High Intake of Sodium and Kidney Function Decline!!!

The kidneys are two vital organs that keep the blood clean and chemically balanced.  Kidney disease can be detected through a spot check for protein or albumin in the urine and a calculation of glomerular filtration rate (GFR) based on a blood test. Diabetes and high blood pressure are the two leading causes of kidney failure. People with reduced kidney function should see their doctor regularly. Chronic kidney disease (CKD) increases the risk of heart attacks and strokes. Kidney disease is any disease or disorder that affects the function of the kidneys.

Estimated glomerular filtration rate (eGFR) is a blood test to measure how much blood the kidneys are filtering.  A rate of 60 or more means kidneys are functioning, 30 to 59 means moderate kidney disease, 15 to 29 means severe kidney damage and below 15 means kidney failure (dialysis or transplant may be needed soon). Automatic laboratory reporting of eGFR calculated from serum creatinine measurements would help to identify asymptomatic kidney dysfunction at an earlier stage. eGFR correlates well with complications of chronic kidney disease (CKD) and an increased risk of adverse outcomes such as cardiovascular morbidity and mortality.

Sodium is one of the body’s three major electrolytes (the other two being potassium and chloride). Electrolytes are involved in intracellular osmosis, which means that they control the flow of body fluids into and out of tissues and cells. Most Americans consume too much sodium, from 10 to 35 times more than the recommended daily intake. Enormous amounts of sodium (and chloride) are used in cooking and food processing. Often times this “hidden salt” contributes more to an individual’s daily diet than does the salt shaker.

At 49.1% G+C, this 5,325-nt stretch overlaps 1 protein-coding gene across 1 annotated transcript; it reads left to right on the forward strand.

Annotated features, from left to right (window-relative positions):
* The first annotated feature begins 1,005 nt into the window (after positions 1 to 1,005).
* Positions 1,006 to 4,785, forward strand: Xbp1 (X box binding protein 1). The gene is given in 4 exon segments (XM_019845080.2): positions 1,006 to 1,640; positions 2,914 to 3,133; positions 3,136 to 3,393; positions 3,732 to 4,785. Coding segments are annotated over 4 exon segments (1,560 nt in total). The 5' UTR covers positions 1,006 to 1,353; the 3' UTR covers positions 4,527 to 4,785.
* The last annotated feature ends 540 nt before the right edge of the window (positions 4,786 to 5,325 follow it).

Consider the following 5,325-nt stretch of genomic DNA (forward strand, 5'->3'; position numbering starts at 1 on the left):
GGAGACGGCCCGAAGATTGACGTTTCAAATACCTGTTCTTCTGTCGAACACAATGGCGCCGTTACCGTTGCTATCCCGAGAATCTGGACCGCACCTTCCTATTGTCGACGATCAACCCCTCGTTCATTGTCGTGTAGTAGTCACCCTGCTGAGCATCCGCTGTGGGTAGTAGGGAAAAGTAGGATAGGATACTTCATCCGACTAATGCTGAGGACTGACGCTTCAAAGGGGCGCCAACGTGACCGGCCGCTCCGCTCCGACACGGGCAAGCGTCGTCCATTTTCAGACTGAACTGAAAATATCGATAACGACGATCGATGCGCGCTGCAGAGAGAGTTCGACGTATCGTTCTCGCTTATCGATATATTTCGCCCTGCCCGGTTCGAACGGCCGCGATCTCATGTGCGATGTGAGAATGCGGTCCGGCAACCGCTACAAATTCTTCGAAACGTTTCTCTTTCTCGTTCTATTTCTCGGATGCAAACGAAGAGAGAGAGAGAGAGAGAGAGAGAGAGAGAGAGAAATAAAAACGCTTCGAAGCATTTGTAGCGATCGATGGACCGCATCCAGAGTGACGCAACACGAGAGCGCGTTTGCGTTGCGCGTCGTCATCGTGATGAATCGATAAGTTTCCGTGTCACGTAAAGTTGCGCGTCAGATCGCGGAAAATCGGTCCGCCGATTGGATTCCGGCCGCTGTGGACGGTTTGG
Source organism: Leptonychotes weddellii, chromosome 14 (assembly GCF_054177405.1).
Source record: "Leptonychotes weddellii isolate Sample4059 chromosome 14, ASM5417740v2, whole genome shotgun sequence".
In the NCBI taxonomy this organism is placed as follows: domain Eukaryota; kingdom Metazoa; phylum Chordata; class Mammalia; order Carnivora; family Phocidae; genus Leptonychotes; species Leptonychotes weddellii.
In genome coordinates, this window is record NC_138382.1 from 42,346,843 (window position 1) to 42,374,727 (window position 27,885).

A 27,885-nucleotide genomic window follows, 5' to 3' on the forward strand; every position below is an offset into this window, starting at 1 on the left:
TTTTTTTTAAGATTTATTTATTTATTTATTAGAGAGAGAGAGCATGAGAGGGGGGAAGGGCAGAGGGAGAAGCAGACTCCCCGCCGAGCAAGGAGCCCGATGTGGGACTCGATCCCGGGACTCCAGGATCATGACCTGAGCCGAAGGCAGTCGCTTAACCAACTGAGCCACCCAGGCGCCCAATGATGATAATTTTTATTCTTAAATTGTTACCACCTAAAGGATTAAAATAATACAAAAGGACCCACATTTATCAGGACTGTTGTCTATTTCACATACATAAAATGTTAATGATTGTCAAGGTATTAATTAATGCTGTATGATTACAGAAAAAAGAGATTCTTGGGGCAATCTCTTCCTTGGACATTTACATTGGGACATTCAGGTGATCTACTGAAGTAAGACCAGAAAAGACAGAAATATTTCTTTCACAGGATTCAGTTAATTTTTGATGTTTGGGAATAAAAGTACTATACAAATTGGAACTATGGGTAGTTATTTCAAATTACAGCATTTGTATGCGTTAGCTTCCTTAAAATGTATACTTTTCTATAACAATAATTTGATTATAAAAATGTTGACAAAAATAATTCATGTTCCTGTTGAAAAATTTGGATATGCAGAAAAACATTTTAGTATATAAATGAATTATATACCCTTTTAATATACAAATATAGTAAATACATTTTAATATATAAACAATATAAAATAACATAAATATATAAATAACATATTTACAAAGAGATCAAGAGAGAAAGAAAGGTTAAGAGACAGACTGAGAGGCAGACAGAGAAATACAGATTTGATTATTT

A current study sought to determine how diet influences microalbuminuria and eGFR decline in people with well-preserved kidney function. The study included 3,348 women who had data on urinary albumin to creatinine ratio in 2000. Of the women included in the study, 3,296 also had data on eGFR change between 1989 and 2000. Researchers were able to derive the cumulative average intake of nutrients over 14 years by analyzing semi-quantitative food frequency questionnaires answered in 1984, 1986, 1990, 1994 and 1998. It was revealed that microalbuminuria was directly associated with eating higher amounts of animal fat and two or more servings of red meat per week. The researchers also found that higher sodium intake was directly associated with declining eGFR while beta-carotene appeared to have a protective effect on the kidneys. These results suggest that people who eat more animal fats, red meat and have a high sodium diet may be at an increased risk of microalbuminuria. The researchers suggested that lower sodium intake and higher beta-carotene intake may reduce the risk for eGFR decline thereby reducing the risk for declining kidney function.1

1 Lin J, Hu FB, Curhan GC. Associations of Diet with Albuminuria and Kidney Function Decline. Clin J Am Soc Nephrol. Mar2010.